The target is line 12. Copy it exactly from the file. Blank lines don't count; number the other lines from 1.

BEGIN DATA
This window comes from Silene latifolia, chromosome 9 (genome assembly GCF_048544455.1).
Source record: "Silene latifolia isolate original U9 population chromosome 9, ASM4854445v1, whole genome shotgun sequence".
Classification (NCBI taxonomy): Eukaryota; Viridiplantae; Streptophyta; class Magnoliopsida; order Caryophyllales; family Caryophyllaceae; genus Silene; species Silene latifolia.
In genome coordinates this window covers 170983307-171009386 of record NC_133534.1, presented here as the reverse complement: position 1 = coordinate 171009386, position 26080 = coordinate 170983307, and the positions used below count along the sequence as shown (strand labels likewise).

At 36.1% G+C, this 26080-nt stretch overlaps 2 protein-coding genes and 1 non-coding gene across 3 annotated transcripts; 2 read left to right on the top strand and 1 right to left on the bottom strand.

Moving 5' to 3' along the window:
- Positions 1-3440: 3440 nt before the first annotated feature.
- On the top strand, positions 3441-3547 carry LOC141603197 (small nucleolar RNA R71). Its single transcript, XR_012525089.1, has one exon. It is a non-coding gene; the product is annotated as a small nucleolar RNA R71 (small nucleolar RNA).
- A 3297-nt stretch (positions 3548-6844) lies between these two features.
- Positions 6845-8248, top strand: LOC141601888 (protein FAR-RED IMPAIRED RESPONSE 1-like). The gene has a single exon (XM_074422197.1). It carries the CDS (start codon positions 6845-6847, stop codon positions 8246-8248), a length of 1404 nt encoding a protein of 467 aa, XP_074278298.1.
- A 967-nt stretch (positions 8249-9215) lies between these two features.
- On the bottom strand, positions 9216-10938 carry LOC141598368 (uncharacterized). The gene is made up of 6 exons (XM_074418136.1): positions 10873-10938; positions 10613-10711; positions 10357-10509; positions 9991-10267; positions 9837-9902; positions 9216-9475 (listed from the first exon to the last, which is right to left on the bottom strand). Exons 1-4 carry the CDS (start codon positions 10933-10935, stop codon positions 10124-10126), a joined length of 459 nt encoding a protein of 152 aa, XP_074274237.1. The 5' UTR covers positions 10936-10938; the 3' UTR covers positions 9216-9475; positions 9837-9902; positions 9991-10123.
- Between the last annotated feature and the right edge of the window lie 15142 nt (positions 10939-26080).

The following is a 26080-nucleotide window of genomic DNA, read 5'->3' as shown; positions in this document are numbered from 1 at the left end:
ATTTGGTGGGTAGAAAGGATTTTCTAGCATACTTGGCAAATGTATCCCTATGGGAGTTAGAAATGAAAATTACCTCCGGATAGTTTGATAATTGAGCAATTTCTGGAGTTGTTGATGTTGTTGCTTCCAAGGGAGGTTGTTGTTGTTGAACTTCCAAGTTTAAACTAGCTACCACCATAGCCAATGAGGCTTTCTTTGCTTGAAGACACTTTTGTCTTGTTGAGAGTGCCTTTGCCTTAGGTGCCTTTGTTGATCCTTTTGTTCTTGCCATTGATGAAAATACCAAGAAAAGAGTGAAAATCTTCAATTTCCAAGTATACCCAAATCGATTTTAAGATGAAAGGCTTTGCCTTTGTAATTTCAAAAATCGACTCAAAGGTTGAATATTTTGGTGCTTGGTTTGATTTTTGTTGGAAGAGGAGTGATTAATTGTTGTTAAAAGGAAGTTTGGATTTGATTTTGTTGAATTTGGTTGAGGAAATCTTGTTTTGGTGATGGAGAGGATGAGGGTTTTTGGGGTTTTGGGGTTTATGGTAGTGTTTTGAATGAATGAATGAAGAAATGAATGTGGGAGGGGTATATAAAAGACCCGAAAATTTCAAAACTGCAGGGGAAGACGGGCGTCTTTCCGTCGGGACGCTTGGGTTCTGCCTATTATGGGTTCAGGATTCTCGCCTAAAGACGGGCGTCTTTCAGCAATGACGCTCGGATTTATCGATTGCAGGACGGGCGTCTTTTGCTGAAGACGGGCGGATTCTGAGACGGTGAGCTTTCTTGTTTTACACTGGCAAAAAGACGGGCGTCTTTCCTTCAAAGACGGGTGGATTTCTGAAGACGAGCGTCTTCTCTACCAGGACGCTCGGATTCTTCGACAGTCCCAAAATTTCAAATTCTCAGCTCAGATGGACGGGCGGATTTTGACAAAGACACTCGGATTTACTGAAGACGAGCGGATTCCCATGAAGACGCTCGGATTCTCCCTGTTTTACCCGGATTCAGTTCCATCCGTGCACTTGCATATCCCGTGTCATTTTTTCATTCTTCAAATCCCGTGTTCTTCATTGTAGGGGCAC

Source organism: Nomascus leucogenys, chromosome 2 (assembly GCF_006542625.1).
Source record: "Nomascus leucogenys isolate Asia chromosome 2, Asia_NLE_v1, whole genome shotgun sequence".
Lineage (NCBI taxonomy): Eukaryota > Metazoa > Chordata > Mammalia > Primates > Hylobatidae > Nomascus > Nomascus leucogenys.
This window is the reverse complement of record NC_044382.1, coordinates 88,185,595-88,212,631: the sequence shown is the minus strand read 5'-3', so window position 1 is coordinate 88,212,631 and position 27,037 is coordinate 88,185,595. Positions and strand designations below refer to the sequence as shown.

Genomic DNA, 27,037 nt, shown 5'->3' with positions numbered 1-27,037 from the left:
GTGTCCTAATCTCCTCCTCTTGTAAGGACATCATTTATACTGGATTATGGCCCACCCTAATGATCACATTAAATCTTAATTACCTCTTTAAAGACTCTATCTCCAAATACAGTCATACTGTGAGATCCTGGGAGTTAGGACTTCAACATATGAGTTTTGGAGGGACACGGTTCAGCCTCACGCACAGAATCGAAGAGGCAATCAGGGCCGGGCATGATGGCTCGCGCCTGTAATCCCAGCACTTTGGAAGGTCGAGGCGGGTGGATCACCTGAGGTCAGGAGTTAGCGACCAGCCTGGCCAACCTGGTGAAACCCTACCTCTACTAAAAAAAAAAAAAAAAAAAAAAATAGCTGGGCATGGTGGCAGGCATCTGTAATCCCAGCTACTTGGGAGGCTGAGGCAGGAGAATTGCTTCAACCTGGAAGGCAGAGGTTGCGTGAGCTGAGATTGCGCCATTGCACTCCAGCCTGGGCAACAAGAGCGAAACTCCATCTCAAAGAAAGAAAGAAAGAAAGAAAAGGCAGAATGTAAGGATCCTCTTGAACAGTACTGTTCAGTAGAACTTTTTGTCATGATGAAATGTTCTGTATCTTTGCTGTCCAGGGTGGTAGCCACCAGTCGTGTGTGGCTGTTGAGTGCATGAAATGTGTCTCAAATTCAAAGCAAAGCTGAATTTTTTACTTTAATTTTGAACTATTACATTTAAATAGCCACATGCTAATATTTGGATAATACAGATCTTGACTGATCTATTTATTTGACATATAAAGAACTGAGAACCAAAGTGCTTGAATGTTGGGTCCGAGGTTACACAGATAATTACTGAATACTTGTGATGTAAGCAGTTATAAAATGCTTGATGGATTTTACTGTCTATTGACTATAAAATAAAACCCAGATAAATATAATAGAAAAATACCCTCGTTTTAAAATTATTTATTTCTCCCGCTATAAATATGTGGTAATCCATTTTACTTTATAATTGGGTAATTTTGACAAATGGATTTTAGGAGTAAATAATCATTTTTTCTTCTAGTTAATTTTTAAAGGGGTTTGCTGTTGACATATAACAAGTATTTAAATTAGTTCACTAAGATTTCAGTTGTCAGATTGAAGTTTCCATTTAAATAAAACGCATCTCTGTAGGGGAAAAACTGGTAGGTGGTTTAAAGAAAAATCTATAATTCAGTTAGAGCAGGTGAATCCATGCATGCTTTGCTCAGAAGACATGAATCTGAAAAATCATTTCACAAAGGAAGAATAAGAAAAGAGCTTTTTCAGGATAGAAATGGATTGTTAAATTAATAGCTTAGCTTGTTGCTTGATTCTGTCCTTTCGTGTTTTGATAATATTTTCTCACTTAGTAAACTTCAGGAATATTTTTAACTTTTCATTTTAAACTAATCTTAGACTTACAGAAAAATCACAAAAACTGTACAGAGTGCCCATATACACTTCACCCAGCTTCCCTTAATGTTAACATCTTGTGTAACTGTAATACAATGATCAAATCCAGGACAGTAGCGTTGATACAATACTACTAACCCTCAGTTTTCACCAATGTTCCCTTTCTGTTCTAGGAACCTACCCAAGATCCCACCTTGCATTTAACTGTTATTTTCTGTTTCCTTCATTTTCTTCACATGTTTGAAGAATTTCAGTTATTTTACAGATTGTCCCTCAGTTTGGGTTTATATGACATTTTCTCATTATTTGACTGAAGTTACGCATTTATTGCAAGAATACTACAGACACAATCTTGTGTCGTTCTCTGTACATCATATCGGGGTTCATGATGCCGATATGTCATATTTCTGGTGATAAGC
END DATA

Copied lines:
- On the bottom strand, positions 9216-10938 carry LOC141598368 (uncharacterized). The gene is made up of 6 exons (XM_074418136.1): positions 10873-10938; positions 10613-10711; positions 10357-10509; positions 9991-10267; positions 9837-9902; positions 9216-9475 (listed from the first exon to the last, which is right to left on the bottom strand). Exons 1-4 carry the CDS (start codon positions 10933-10935, stop codon positions 10124-10126), a joined length of 459 nt encoding a protein of 152 aa, XP_074274237.1. The 5' UTR covers positions 10936-10938; the 3' UTR covers positions 9216-9475; positions 9837-9902; positions 9991-10123.